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Bakery Trends: A Team Approach

Nov. 5, 2018
Diverse and steady, this category wrestles with consumer dichotomy of health versus indulgence.

There’s bakery and there’s bakery and then there’s bakery.

The bakery category runs the gamut from the most wholesome and nutritious (think multi-grain, whole-grain bread) to innocuous treats (like an innocent cookie) to the dangerously indulgent (“must this birthday cake have that much icing?”).

But there are some trends running across all segments of this huge category. Like the desire for fresher products … concern about carbohydrates … avoidance of gluten for some consumers … and a general desire for more healthful products.

In the grocery store, bakery is found in both the center of the store and in the store’s fresh bakery department. In the center aisle, bagels and bialys experienced a sudden sales surge in 2017 – up 6.5 percent – after three years of tepid growth, according to IRI Worldwide (www.iriworldwide.com). The category is now at $900 million. Conversely, English muffins, which enjoyed annual sales increases 2014-2016, dipped 1.5 percent in 2017.

Pastries and doughnuts have been growing steadily since 2014 with a compound annual growth rate of 4.8 percent and total sales of $5.1 billion in 2016, according to IRI. The biggest category is bread and rolls, with steady but unimpressive growth of around 0.5 percent but a total category amounting to $13.4 billion.

Most baked goods are missing what’s perhaps the biggest current trend: protein. But the more innovative bakers are finding ways to work it in. The Epic Everything Bagel from Dave’s Killer Bread (now owned by Flowers Foods) promises 12g of protein each (as well as 27g of whole grains, 560mg of omega-3 and toppings that include flax, chia, sesame, poppy, garlic and onion). Kodiak Cakes Power Waffles (frozen) have 12g of protein per waffle in flavors that include Dark Chocolate. And bakery’s bar segment has long been one of the best providers of this nutrient.

On the other hand, reducing carbohydrates is a challenge but, when accomplished, is a clear positive for sales. Bakery across the board does well with other trends. Clean labels are not hard to come by. Claims such as 100 percent natural, preservative-free, organic, non-GMO, excellent source of calcium, reduced calorie and reduced sugar all are easily applied to most baked goods and are proving to be motivations for shoppers, says IRI.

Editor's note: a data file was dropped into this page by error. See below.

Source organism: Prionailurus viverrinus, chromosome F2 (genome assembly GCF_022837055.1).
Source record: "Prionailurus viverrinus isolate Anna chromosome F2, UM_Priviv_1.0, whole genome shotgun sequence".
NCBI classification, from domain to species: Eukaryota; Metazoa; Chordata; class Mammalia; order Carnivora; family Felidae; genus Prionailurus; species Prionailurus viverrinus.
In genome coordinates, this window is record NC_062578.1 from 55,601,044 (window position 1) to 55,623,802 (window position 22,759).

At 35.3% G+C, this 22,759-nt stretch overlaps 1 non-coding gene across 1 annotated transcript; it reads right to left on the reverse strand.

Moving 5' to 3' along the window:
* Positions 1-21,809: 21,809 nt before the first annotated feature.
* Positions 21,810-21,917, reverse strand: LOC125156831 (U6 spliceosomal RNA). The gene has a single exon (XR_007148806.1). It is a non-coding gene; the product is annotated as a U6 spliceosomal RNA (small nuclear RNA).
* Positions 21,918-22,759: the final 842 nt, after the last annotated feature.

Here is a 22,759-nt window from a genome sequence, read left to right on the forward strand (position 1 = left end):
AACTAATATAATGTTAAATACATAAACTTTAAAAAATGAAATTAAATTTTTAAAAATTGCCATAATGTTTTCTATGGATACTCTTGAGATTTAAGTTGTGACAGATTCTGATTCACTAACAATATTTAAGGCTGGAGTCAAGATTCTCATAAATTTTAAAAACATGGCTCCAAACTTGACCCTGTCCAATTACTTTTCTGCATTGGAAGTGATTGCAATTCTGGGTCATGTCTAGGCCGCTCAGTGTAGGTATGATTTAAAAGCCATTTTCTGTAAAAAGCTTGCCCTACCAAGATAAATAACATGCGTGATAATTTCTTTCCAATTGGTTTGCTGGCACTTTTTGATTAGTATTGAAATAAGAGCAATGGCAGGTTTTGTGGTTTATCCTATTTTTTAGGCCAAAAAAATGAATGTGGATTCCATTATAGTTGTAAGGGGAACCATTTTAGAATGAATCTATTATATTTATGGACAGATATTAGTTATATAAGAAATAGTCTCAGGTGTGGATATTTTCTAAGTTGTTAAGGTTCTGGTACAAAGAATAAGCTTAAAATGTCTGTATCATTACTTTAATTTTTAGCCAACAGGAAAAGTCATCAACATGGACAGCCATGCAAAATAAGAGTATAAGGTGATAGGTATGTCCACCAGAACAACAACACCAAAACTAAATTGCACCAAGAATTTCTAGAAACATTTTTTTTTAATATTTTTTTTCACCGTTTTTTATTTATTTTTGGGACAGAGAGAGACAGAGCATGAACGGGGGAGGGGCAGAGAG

Innova Market Insights lists three trends in baked good product introductions with 20 percent or better growth rates in 2017 alone: clean labels, free-from claims and products aimed at children.

If Americans are trying to lower their sugar and fat consumption, you can’t prove it by the resurgence of Hostess Brands. The company jettisoned its bread products and crawled out bankruptcy largely on the strength of Twinkies and Ho-Hos. Deep Fried Twinkies were introduced bin late 2016.

Sales gains continue with recent introductions of Twinkies in Cotton Candy and Chocolate Peanut Butter flavors and Molten Lava Ding Dongs. For even more sugar, Hostess has teamed with candy companies to produce Nestle Butterfinger Brownies and Sweet Shop Brownies made with Mars’ Milky Way Bar Pieces and M&M’s.

Ancient grains continue to work their way into dough products. The most common are amaranth, buckwheat, bulgur, kamut, millet, quinoa, sorghum and teff. All of them provide whole-grain nutrition, with each grain delivering unique flavors and textures. Ancient grains typically come in flour, flake and sprouted formats, rendering them suitable for varied applications.

Many ancient grains are also gluten-free, making them possible substitutes for wheat flours. Gluten-free remains a bakery trend, even though less than 1 percent of the population has celiac disease and a small percentage more have some gluten sensitivity. Manufacturing gluten-free products remains tricky, as processing areas must be segregated from gluten-containing areas or vigorously cleaned. Many bakers opt for separate facilities.

Vision systems and other automation allow Unifiller equipment to decorate a variety of baked goods on the same line.